[livejournal.com profile] lilairen says, "Or at least a form of co-evolution that allows for intricate interlacings, as they do occasionally appear independently. Though most often I think in the washer-but-no-dryer, not the other way around."
[livejournal.com profile] oneironaut says, "You're saying I wash my clothes in a giant lichen."
[livejournal.com profile] brooksmoses says, "Yes."
[livejournal.com profile] brooksmoses says, "She further argues that this implies that it's the washer that's the plant, and the dryer is (sort of) parasitic on it."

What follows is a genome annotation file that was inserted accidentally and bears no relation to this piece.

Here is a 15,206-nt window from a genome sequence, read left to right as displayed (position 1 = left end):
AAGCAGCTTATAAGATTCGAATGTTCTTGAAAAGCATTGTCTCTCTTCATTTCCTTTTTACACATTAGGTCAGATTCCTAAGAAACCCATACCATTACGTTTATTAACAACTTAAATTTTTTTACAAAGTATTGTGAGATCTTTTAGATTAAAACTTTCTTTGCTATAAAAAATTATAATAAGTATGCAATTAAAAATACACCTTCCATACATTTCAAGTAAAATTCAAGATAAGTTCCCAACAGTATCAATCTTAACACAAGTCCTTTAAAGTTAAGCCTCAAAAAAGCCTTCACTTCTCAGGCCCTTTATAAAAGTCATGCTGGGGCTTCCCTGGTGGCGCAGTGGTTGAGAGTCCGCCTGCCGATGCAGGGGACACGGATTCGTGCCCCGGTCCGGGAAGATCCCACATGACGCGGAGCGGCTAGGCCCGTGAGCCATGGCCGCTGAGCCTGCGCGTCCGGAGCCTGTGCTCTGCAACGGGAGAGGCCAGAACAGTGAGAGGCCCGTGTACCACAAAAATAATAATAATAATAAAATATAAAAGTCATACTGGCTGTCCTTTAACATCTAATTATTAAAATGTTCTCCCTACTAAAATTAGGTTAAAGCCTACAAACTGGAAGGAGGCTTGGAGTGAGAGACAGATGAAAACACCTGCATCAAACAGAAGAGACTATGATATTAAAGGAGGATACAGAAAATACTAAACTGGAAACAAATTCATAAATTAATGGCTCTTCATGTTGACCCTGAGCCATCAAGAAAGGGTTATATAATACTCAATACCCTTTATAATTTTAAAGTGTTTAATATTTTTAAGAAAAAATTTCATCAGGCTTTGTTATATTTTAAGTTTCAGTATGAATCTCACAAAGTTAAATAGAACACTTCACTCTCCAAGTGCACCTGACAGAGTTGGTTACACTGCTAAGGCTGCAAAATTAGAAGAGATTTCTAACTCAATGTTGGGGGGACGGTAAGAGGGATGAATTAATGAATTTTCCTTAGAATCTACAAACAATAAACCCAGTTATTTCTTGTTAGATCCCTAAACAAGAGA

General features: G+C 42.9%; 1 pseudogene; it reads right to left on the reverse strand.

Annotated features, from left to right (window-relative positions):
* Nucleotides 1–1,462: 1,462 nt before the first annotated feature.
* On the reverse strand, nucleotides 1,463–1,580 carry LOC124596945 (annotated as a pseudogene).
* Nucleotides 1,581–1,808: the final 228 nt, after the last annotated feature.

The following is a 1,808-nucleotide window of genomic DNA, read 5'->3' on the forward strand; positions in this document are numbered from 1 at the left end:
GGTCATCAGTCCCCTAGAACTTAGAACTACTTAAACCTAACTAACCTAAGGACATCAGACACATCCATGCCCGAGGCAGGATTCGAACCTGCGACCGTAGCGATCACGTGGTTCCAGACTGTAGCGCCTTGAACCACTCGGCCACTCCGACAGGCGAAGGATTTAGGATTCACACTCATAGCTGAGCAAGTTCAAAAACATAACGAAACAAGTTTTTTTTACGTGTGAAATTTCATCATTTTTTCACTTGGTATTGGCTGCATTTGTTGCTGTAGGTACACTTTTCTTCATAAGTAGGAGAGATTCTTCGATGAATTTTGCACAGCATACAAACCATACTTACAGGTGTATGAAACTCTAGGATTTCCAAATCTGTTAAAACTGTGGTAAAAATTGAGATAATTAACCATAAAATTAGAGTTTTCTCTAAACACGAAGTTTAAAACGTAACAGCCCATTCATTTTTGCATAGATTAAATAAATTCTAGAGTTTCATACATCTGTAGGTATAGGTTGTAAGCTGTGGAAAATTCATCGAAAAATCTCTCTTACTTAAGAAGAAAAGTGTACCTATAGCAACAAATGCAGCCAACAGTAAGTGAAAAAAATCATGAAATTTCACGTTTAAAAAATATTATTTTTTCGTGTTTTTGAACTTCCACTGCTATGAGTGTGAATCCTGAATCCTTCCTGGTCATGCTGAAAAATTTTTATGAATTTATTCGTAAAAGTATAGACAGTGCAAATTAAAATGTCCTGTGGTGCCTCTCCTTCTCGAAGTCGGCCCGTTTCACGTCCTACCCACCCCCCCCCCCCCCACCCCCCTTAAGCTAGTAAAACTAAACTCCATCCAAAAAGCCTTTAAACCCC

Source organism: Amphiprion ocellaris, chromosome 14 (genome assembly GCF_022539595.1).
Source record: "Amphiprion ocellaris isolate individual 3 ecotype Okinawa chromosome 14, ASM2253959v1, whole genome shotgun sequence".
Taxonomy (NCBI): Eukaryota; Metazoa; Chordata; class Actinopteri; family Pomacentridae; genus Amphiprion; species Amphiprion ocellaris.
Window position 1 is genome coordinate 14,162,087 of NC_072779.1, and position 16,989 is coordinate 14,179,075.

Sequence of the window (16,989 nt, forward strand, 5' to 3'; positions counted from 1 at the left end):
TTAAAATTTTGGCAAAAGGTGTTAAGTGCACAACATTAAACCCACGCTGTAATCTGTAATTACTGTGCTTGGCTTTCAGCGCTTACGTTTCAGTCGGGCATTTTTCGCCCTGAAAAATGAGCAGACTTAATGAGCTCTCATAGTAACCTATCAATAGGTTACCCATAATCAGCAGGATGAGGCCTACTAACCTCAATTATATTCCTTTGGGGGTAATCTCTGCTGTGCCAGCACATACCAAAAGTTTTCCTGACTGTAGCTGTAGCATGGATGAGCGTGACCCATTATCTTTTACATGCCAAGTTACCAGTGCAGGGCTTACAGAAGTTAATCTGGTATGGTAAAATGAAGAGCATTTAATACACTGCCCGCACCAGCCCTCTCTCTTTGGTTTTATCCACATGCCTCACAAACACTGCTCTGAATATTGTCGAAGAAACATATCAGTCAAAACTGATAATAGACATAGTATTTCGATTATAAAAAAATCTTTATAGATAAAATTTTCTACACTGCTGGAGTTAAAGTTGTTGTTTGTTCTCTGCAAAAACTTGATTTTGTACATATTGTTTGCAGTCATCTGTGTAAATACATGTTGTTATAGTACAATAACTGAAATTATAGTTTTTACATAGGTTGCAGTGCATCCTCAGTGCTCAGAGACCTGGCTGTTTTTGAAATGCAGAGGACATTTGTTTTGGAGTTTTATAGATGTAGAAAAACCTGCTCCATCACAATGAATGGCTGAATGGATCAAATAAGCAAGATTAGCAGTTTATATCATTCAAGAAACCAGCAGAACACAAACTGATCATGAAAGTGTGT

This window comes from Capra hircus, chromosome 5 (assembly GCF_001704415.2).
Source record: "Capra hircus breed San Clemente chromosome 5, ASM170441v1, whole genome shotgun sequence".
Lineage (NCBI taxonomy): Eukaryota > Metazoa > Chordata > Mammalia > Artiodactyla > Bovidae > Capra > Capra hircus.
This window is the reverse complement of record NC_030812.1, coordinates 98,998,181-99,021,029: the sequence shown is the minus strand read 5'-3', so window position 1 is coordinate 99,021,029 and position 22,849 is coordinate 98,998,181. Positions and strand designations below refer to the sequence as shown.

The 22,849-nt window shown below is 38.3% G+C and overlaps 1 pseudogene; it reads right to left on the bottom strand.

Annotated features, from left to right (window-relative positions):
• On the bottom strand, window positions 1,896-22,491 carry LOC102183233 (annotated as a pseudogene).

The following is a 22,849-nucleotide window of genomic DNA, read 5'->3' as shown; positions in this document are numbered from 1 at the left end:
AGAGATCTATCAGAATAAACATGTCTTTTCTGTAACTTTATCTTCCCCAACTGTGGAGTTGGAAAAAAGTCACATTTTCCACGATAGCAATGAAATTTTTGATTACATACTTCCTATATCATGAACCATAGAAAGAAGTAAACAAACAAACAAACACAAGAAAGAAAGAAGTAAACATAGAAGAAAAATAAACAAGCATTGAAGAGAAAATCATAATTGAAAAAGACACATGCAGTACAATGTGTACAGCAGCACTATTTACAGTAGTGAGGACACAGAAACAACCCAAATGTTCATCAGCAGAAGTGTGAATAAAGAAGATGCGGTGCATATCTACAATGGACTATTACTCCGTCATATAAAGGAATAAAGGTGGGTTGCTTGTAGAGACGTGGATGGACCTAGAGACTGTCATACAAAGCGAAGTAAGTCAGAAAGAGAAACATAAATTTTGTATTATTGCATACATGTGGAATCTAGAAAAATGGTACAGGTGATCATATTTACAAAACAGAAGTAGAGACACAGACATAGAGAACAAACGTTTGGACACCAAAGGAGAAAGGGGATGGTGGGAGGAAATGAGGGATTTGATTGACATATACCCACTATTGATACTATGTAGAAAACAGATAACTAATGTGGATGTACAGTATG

[livejournal.com profile] oneironaut says, "The symbiosis could be facultative rather than obligate. Though you don't often see a dryer without a washing machine, only the other way around. Maybe the dryer is actually parasitizing the washer."
[livejournal.com profile] oneironaut says, "Stop that."
[livejournal.com profile] brooksmoses says, "She says 'neener neener'."
[livejournal.com profile] lstone reads the conversation, nods thoughtfully, goes to work.
[livejournal.com profile] oneironaut thumbsup.
[livejournal.com profile] lstone pulls his clothes out of the parasite, first.
[livejournal.com profile] oneironaut says, "I suppose the strong resemblance between washers and dryers is an imitative camouflage thing, given that they don't even belong to the same kingdom."
[livejournal.com profile] lilairen goes back to washers and dryers. "Which do you suppose is more vulnerable to predation?"